9. They are not 100% sealed and, in spite of what some might tell you, do lose some gas over time. The biggest culprit is the compressor's shaft seal. That's why it is recommended to run the system over the colder months. Even around 10 minutes a week is sufficient. I had mine "regassed" last year, local garage, and over the four years it had lost about 30g of refrigerant. Capacity and type of gas should be on a plate under the bonnet. UV dye added to the system, a Sniffer" and/or pulling and holding a vacuum will determine whether there are any potential leaks. All done using a dedicated machine which extracts the old gas and oil and adds the correct amount of gas and oil. My system is essentially tight in spite of the small loss.
  10. Can't assist re the rubber, sorry. The cabin fuse board is on the passenger side, behind and below the glovebox. There is a piece of trim in the footwell which is secured by three plastic spring clips, nearest to you. The cover should drop slightly as each clip is released. The cover is only slotted into position at the engine side. Your handbook should show this. Once removed, look up and the fuse box is visible. The cover pulls off and each fuse is identified. I used the 15A CIG (accessory socket), position 15, to hardwire my dashcam. It is ignition switched, i.e. ignitioin off, no power. If you are using a "piggyback", as most do, the cover will not fit anymore. Removing the glovebox helps for hardwiring access too. I carry the cover in my glovebox for reference.
  11. " Two FREE MOTs over the course of your warranty period." " If your vehicle fails an MOT, a Toyota Extended Warranty protects against unexpected repair bills. As long as the vehicle is repaired and passes, we will pay for parts and labour, up to the vehicle’s purchase price. All you’ll pay is the original MOT test fee and the first £10 of any repair costs covered by the Extended Warranty." Isn't that a contradiction? Why has the MOT test to be paid for when the warranty includes two "free" MOTs? I never did receive a definitive answer from Toyota as to whether the CVT is covered. They were very vague in their reply. Must have been written by a politician.😄 " the replacement of parts due to wear & tear " And as with most of these extended warranties, there's the get out clause.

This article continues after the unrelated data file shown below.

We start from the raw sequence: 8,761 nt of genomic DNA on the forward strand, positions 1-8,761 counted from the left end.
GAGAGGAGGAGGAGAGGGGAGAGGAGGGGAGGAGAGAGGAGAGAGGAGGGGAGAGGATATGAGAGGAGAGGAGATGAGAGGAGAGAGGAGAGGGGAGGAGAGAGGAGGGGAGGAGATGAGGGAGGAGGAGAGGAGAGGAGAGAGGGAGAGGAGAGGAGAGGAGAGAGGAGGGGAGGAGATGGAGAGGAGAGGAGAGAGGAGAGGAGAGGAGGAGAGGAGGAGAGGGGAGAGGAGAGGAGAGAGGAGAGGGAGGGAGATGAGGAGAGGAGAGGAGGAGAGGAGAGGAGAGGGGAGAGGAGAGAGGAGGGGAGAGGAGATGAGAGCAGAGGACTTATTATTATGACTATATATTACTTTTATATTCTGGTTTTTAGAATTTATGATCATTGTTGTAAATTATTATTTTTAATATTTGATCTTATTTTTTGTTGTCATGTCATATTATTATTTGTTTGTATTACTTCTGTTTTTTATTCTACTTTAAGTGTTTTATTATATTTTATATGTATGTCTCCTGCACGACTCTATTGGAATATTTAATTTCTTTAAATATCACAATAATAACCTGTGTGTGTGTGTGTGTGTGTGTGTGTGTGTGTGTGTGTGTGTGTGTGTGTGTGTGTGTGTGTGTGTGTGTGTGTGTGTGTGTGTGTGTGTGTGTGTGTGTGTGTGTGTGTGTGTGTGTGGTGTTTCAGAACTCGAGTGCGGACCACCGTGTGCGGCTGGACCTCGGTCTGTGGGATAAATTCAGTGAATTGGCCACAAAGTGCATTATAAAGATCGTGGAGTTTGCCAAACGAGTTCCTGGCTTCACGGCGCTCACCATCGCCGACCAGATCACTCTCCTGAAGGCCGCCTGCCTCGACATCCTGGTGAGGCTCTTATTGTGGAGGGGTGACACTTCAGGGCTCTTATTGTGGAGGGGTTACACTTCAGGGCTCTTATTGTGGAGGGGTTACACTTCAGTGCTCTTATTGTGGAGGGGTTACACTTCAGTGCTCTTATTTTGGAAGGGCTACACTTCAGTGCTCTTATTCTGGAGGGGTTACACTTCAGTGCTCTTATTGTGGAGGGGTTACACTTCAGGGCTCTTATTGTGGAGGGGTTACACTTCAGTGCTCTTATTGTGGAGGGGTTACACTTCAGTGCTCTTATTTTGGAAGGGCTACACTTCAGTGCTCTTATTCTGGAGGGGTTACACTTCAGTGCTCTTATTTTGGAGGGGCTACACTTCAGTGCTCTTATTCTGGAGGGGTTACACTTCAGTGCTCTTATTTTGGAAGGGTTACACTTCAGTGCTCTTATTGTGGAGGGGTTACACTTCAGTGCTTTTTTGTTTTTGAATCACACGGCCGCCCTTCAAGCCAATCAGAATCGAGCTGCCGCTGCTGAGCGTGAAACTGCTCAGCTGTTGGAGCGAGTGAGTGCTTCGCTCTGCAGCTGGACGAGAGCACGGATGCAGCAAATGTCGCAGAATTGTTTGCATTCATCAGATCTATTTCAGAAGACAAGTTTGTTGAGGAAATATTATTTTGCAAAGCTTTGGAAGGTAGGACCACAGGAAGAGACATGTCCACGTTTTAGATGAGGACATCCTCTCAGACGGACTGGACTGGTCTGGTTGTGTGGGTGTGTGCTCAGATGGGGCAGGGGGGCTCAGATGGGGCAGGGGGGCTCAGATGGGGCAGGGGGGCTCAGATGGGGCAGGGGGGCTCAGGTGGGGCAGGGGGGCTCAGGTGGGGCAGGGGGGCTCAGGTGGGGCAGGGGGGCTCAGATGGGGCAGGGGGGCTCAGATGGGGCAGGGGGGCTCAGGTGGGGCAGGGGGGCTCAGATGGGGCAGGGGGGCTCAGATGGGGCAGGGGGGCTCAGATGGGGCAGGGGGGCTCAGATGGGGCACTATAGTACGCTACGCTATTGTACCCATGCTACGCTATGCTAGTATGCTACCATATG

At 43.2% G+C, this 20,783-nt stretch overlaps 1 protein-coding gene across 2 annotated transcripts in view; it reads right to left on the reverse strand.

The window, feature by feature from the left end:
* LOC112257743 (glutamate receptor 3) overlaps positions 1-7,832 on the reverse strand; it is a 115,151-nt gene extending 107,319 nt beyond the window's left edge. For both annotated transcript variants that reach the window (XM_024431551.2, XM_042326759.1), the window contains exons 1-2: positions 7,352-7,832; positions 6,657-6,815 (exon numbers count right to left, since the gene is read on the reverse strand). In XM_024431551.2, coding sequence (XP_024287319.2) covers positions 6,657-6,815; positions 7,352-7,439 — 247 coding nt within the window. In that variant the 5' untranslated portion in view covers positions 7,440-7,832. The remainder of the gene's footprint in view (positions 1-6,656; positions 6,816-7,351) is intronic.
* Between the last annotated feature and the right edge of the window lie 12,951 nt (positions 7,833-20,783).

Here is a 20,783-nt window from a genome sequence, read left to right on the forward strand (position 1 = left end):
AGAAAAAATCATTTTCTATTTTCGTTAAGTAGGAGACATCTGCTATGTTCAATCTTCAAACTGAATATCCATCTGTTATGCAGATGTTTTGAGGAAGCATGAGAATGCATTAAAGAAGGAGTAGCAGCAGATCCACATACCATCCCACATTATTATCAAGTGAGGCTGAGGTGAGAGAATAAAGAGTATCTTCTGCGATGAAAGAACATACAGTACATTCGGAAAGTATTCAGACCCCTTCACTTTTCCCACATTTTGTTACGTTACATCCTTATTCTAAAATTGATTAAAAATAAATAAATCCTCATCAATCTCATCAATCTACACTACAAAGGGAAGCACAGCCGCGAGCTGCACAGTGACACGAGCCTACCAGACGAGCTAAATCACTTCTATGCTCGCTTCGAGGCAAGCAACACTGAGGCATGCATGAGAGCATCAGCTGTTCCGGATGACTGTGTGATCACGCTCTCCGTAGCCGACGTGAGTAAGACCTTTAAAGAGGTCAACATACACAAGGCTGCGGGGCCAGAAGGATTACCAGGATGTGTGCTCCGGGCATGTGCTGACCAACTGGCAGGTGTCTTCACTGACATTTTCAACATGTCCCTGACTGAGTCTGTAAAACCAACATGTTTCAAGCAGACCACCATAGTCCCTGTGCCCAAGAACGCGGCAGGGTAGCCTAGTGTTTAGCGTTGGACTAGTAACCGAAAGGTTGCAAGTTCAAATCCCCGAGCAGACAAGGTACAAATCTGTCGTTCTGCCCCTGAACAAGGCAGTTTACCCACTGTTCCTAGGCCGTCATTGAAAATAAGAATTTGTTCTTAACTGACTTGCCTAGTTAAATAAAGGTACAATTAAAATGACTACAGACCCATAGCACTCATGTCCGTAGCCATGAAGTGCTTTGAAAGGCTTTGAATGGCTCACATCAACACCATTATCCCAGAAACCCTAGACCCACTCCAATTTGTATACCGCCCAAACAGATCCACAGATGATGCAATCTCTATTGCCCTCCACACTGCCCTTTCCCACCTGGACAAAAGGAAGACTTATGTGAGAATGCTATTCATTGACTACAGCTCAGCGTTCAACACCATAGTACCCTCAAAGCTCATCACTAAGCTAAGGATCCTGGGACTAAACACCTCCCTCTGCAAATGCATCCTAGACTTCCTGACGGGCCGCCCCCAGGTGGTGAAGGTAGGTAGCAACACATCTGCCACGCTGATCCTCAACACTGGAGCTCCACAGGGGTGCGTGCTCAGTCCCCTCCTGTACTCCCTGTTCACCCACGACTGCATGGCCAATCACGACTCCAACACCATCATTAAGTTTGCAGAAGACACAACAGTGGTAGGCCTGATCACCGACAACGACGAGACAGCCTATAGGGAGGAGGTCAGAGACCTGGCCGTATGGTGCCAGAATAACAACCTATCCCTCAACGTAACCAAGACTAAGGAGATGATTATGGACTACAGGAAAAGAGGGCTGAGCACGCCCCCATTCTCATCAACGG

12. 👍 Give it a go in that CIG (fuse no. 15) supply, it is ignition switched. Retain the existing 15A for the accessory socket and use a smaller fuse for the dashcam "piggyback".- say the 5A which you are using. That's assuming you've used the original 5A and another 5A to supply the camera?
  13. Have you tried supplying it from another fuse? e.g. the accessory socket fuse, number 15 CIG, 15A if I recall. That's where my dual cameras are supplied from using a "piggyback" connection. A 5A fused circuit doesn't seem enough to me. Also it is advised to never connect to an essential or safety related supply. I'd certainly never go anywhere near one marked ECU!😨
  14. mrpj

    Oil change

    Cherry red and quench in cold water will anneal them successfully. Will they be copper? The engine drain plug washer is made from some sort of hard fibre.
  15. Don't, is my input. Been there and they are an absolute pile of poo. You will quickly regret it, be prepared for mega expense if/when it has problems. It's going to be 8 or more years old too. The most common issue I found is that the computer which controls it is "thick". It may be driven in manual mode but that sort of defeats the object. They sometimes, however, throw a wobbler in "M" too. One of Toyota's poorer decisions to adopt it. They learned from the error with the Mk3 and replaced the MMT with Multidrive (CVT). Much better if your finances can stretch to a Mk 3.